So maybe you’re not the best at JavaScript. Maybe you’re never going to build FaceBook. But maybe, just maybe, you’re the best team player they’ve got. Maybe you look after the junior developers like no-one else does. Maybe you had that chat at the coffee machine with John that brightens up his day because you took the time to care. Maybe you championed that change to the line management that made everyone’s life not suck so much.

We each have our own skills and talents that make us amazing and that’s not always raw technical ability. If you have amazing communication skills, that’s great! If you are the go to guy for mentoring, that’s fantastic.

As a programmer we are more than just coding machines. We should be kind to our colleagues, mentor our juniors and try our best to make our days as fun as they can be for us and those around us. Work doesn’t have to suck.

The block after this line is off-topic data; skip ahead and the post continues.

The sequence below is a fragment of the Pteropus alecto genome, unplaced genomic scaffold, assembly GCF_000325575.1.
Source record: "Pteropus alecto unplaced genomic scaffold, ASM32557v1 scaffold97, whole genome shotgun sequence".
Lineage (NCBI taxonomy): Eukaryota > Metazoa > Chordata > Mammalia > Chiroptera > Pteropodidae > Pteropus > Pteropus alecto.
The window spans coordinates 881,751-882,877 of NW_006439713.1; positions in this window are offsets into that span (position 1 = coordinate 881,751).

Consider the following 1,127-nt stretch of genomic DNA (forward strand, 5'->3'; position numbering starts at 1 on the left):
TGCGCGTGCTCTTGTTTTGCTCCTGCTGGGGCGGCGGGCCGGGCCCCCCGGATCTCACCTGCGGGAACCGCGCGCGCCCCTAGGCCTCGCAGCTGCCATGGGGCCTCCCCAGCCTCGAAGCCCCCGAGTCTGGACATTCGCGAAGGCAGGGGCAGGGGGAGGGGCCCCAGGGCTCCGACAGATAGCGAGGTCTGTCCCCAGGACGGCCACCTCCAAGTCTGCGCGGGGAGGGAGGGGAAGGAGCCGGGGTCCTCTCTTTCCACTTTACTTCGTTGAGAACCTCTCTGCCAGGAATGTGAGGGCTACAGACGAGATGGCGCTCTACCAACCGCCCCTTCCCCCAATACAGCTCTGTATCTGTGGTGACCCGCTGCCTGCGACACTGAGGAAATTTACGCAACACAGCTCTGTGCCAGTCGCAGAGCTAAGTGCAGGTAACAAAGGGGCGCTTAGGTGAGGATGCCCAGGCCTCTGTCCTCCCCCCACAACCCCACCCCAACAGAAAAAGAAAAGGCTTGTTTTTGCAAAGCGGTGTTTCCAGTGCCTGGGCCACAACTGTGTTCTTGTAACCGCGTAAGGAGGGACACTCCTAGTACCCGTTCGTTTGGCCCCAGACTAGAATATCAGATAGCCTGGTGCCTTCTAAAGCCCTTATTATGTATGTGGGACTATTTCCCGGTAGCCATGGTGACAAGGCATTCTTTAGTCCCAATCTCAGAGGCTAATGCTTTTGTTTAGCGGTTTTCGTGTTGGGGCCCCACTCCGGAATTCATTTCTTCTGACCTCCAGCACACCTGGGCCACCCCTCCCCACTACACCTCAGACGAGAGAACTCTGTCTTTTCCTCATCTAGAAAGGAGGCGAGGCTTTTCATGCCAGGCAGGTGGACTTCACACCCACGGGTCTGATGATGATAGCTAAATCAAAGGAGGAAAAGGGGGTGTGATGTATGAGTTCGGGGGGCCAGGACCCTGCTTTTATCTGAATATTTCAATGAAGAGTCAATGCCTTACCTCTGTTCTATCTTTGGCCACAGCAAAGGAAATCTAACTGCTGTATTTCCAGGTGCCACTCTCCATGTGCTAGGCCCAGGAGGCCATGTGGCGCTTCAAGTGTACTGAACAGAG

Next time you start looking at your peers and thinking you are not as good as them, think about these other skills. Who did you make smile today? What change did you suggest to make everyone’s lives easier? What did you do today to make life a bit more fun? Did you nail that presentation to a client? Did you give a mentee positive feedback and brighten their day?

I bet you did something today that no-one else did, in your own unique way. Be proud of that.


Imposter syndrome means you care about your craft and feeling vulnerable means your learning. It’s healthy and good and normal and most of us feel it every single day. Accept it and tame it and use it to your advantage, because you’re humble and hard working and an amazing hire for anyone to have.